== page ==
Do you have a focus in your teaching?

I teach “The Science of Yoga.” Asana and Pranayama are just the basic steps. Meditation is a higher step. The practice is not about asana, Pranayama or meditation but about following one’s Dharma, one’s chosen path—understanding what Dharma is and doing it correctly.

Do you follow Classical Yoga or Tantric or Advaita Vedenta, if what you teach follows into any of those?

I follow all three of these and much more. What you call Classical Yoga, Tantra or Vedanta are different systems of philosophy/practices. A synthesis of all of them is the best. They are not rigid, water tight compartments to be followed independent of the other. The Science of Yoga includes all three and much more.

I have come here not out of any conscious desire to be in America. I think I have been sent here by a higher power. All my teachings are centered around making a better human being who have more patience, tolerance, forgiveness, compassion, generosity—to develop a temperament to be service-full, with a sacrificing temperament. Without these qualities no one can ever become Divine. The teaching is about how we cultivate these qualities in ourselves and then act as a good example for others to imitate.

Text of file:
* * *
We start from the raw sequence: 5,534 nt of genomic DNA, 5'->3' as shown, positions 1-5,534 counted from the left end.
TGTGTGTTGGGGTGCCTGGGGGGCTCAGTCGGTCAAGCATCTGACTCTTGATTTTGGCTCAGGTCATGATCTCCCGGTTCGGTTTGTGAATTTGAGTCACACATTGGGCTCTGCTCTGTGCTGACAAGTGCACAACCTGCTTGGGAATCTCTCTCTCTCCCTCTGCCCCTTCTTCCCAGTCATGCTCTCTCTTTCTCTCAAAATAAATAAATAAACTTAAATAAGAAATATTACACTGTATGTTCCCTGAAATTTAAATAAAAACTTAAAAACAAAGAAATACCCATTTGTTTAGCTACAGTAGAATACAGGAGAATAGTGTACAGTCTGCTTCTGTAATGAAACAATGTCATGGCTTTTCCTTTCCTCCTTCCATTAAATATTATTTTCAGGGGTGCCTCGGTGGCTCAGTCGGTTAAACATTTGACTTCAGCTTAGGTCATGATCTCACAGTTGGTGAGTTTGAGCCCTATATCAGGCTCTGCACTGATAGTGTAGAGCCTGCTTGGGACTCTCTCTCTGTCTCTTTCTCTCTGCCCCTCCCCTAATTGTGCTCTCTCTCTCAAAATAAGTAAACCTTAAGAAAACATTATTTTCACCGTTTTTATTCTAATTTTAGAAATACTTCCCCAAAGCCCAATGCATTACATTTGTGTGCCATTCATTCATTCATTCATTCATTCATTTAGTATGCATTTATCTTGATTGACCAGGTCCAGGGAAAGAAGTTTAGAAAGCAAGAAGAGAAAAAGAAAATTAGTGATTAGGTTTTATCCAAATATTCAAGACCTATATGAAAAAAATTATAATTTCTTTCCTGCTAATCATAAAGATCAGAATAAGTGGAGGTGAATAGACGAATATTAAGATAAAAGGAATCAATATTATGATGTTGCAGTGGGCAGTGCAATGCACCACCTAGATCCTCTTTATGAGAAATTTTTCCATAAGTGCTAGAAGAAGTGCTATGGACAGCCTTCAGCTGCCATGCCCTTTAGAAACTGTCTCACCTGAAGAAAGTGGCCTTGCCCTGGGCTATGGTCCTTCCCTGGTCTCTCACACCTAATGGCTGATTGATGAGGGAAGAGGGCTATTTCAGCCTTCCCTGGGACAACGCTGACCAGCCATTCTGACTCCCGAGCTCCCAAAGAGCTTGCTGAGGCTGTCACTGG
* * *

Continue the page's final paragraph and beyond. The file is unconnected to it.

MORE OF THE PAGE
Yogacharya Dharmananda (Swamiji) is a preeminent scholar and teacher of the Science of Yoga, Hindu Philosophy, and Comparative Religion. As the Director of the International Vishwaguru Yoga and Meditation Institute (Rishikesh, India), he has given these teachings to students from all over the world for more than 25 years. His lectures at the Longmont United Hospital, and to the nursing staff has been very well received. He is the chief disciple of the late Shri Vishwaguruji Maharaj, Founder/ President of the above Institute. His lectures, especially his mode of presentation with humor, stories and anecdotes, have earned him wide acclaim. He is reclusive and soft spoken by nature.

He was born in Kolkata in 1953. In deference to his father’s wishes, Swamiji was admitted to the National Defense Academy at age 11 where he studied the sciences as well as Western psychology and philosophy. He was awarded the Madras Gold Medal for sports and graduated from the Indian Military Academy as an officer in 1976. He surrendered his military career due to a profound inner calling which led him to yoga and to his Guru, Shri Vishwaguruji Maharaj at Rishikesh. He began teaching yoga and Hindu philosophy in 1985. To learn more about the complete science and study of yoga he developed under the guidance of his guru go to his website.



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Editor: Brianna Bemel